Look Foxy-- we thought we had accountability and transparency before didn't we? I knew what was happening. Were not Media watching them like hawks on our behalf? And the main point about "opportunistic politicians" is that you don't see them coming. What good would it do them if we could see them coming, no matter how opportunistic they are?

If they can sell Americans nationalisation of the financial system they should be able to sell them anything.

That's why they want the Christian message out of the way. It's too inflexible for the modern age. Love thy neighbour my arse. It's soppy.
Foxfyre
 
  2  
Reply Thu 25 Sep, 2008 01:18 pm
@spendius,
spendius wrote:

Quote:
And THAT is why the $700 billion is most likely the most prudent path out of the mess. The trick now is to keep it at that $700 billion with full accountability and transparency in force, and not allow opportunisitic politicians to add a whole bunch of other stuff onto the bill.


Look Foxy-- we thought we had accountability and transparency before didn't we? I knew what was happening. Were not Media watching them like hawks on our behalf? And the main point about "opportunistic politicians" is that you don't see them coming. What good would it do them if we could see them coming, no matter how opportunistic they are?

If they can sell Americans nationalisation of the financial system they should be able to sell them anything.

That's why they want the Christian message out of the way. It's too inflexible for the modern age. Love thy neighbour my arse. It's soppy.


Yes. As I have previously posted, they knew it was happening. So we had transparency before--they knew--but we did NOT have responsibility and now they are trying to avoid accountability like crazy. So long as the bubble was expanding, those bad loans were not a problem--the assets were appreciating and everybody was making money. But they were irresponsible in not warning everybody that the bubble could not be sustained without a solid underpinning. The first defaults on those bad loans started a leak and a stalling of the process. When credit of necessity began drying up as a result, the bubble burst and suddenly billions in liabilities exceeded existing assets that could not be sold to cover the liabilities.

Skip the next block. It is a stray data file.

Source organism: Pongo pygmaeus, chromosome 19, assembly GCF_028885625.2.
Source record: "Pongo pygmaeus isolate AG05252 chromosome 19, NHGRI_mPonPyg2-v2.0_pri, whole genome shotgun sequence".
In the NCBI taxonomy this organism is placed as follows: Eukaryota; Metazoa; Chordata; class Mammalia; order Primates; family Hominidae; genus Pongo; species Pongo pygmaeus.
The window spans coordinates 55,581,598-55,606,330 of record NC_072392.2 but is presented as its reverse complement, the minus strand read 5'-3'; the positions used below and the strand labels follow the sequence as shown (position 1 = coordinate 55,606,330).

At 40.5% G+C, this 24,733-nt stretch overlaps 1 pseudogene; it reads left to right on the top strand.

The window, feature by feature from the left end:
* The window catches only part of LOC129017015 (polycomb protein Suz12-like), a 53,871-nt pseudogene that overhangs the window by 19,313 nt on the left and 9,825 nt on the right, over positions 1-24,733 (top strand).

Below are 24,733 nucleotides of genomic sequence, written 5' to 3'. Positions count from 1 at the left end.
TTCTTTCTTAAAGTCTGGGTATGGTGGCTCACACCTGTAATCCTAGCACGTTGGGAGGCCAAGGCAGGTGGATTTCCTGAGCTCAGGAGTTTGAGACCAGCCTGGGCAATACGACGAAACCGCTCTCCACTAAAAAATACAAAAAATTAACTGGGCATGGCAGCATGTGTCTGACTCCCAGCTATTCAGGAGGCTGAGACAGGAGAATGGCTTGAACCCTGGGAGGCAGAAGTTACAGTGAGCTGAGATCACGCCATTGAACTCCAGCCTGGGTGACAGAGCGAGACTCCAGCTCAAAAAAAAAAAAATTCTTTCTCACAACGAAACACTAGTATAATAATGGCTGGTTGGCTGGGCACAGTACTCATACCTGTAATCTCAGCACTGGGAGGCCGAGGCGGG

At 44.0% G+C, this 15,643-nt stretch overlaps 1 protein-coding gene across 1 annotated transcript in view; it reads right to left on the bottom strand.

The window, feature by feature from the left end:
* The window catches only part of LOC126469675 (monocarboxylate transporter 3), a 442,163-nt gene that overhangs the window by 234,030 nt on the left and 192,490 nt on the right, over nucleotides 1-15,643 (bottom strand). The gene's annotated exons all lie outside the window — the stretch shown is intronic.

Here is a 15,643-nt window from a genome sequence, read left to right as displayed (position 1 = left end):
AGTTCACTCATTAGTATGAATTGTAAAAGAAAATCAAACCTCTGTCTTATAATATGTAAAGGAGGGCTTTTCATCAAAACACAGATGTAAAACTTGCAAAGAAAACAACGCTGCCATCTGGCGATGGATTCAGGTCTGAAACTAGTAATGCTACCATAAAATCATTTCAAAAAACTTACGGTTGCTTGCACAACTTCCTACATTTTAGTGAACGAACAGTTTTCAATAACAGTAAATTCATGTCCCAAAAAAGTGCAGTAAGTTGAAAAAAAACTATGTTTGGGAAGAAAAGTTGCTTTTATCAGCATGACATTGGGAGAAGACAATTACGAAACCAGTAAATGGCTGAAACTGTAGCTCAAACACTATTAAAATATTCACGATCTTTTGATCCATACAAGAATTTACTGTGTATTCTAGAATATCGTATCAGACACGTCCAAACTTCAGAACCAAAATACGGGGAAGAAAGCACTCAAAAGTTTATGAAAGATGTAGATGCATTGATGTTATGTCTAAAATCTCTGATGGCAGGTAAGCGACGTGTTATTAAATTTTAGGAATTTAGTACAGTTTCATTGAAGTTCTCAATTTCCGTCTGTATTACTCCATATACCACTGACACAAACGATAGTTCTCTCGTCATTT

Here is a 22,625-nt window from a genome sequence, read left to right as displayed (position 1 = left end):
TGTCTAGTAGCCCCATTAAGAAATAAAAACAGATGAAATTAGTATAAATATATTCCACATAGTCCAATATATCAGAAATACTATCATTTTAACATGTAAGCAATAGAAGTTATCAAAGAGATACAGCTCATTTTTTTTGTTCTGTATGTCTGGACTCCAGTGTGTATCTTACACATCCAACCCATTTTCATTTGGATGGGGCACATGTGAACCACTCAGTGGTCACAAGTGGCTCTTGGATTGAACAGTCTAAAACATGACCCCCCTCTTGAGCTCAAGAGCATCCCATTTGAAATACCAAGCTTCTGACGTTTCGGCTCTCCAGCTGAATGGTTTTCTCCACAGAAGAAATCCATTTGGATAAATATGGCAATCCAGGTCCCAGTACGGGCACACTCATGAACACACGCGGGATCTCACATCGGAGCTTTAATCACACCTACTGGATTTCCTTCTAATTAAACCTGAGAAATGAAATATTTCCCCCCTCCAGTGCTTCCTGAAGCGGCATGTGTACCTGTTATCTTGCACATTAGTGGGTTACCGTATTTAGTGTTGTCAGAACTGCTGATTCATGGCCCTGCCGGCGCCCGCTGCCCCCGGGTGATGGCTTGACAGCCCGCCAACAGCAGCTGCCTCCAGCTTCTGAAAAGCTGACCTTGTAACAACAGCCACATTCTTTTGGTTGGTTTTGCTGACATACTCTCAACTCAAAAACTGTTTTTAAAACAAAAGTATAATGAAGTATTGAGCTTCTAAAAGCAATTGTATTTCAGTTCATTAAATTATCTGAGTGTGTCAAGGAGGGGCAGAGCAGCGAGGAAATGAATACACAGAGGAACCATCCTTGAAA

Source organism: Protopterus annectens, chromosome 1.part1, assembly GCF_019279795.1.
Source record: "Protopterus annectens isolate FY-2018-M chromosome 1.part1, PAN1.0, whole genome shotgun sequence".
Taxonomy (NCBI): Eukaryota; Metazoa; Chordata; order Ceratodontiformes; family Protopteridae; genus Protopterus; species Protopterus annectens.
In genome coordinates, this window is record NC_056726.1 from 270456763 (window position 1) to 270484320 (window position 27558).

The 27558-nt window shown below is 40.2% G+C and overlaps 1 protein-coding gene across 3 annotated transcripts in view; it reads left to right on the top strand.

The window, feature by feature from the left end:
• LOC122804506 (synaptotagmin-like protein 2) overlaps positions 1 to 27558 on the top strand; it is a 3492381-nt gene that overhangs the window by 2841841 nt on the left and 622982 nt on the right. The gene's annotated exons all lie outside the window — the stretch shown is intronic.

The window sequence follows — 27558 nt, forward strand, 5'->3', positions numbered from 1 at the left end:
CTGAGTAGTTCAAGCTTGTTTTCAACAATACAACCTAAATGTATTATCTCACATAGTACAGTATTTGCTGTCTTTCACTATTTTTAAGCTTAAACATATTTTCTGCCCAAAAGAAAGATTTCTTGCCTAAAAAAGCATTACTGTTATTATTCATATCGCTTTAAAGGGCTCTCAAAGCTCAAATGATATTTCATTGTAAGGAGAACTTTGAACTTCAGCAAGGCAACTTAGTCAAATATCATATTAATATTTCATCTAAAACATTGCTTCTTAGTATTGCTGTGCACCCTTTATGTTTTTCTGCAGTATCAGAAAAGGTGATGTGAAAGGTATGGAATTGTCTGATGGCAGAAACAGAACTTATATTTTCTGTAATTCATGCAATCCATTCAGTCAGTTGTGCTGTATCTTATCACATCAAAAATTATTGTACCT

So here we are. Dereliction of duty on the part of many, but it is too late. We can't unring the bell. So we have to cut our losses and try to turn the sows ear into a silk purse.
spendius
 
  3  
Reply Thu 25 Sep, 2008 01:36 pm
@Foxfyre,
We all know that Foxy. I was saying about the period when the bubble was expanding and you were all dancing the night away. (that's a metaphor btw).